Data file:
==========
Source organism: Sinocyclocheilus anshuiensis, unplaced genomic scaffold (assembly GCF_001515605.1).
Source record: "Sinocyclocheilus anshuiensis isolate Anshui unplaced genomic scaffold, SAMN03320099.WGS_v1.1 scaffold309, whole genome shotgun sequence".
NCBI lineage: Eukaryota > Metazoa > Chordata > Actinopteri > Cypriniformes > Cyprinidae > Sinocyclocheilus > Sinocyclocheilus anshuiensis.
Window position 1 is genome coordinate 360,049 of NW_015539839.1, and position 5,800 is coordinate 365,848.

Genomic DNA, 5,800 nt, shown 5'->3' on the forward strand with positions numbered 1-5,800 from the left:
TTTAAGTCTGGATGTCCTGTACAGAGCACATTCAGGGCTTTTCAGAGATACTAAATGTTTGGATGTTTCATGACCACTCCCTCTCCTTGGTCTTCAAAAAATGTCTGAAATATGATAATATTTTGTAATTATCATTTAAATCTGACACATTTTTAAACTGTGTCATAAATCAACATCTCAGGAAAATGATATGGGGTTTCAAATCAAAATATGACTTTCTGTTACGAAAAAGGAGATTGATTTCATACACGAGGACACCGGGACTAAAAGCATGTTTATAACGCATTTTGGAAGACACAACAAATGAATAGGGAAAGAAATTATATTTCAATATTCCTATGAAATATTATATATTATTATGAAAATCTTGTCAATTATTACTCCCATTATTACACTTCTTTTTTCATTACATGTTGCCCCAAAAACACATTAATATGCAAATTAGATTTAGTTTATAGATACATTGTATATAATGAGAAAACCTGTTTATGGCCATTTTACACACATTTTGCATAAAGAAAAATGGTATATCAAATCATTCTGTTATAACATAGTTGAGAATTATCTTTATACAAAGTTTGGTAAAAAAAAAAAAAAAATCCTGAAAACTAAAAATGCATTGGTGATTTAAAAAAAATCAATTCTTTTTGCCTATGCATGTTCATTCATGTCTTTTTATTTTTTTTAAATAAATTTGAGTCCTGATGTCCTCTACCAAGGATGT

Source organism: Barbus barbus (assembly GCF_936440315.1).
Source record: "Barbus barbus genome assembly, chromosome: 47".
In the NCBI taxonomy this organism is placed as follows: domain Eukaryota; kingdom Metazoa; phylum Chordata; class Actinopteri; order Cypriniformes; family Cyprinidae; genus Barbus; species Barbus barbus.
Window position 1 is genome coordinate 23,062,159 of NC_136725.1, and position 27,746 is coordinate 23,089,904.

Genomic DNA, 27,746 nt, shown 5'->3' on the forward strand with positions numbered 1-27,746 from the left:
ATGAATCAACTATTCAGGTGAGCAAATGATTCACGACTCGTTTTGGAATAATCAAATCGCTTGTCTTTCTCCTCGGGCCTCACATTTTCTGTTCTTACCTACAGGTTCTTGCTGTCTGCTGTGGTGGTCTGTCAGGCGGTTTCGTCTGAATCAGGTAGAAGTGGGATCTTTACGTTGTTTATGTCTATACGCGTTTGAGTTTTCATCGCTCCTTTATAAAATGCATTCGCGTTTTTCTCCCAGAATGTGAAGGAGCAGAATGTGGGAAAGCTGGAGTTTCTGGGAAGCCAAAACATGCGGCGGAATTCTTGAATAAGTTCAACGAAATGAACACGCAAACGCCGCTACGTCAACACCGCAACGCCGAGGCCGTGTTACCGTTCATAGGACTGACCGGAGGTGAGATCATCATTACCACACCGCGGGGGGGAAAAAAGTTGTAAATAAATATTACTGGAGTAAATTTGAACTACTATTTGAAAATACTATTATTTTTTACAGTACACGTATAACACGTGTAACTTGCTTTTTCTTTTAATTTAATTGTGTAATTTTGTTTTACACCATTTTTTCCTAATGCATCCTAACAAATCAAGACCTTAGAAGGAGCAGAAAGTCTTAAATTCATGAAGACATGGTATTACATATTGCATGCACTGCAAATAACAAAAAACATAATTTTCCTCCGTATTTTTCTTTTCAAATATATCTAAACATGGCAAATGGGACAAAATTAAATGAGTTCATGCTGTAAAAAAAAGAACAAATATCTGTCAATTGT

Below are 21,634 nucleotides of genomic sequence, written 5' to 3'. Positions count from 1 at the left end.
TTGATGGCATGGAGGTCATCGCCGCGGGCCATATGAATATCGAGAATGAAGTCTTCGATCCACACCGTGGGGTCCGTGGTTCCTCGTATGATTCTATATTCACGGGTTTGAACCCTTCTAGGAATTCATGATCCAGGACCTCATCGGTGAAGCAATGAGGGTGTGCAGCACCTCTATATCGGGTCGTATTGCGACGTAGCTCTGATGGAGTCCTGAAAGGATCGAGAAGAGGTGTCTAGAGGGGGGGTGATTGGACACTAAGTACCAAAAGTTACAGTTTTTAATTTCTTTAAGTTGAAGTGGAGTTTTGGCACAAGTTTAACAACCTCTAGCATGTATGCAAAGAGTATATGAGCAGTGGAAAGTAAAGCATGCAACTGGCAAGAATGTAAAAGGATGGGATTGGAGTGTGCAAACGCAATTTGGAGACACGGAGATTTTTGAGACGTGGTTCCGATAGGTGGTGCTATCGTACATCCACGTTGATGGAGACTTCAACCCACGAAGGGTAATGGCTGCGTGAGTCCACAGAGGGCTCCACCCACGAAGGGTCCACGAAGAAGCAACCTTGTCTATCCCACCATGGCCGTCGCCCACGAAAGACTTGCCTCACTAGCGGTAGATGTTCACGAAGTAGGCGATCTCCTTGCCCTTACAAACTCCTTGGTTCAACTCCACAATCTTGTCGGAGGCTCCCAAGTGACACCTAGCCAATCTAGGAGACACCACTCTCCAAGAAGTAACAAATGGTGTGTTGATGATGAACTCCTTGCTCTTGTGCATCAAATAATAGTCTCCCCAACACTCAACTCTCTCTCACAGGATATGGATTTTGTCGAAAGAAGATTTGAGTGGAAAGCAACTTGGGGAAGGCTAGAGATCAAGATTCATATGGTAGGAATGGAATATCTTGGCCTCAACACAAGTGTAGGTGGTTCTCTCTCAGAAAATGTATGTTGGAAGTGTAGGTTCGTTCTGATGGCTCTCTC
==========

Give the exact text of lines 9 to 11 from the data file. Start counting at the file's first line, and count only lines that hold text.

In the NCBI taxonomy this organism is placed as follows: domain Eukaryota; kingdom Metazoa; phylum Chordata; class Actinopteri; order Cypriniformes; family Cyprinidae; genus Barbus; species Barbus barbus.
Window position 1 is genome coordinate 23,062,159 of NC_136725.1, and position 27,746 is coordinate 23,089,904.

Genomic DNA, 27,746 nt, shown 5'->3' on the forward strand with positions numbered 1-27,746 from the left: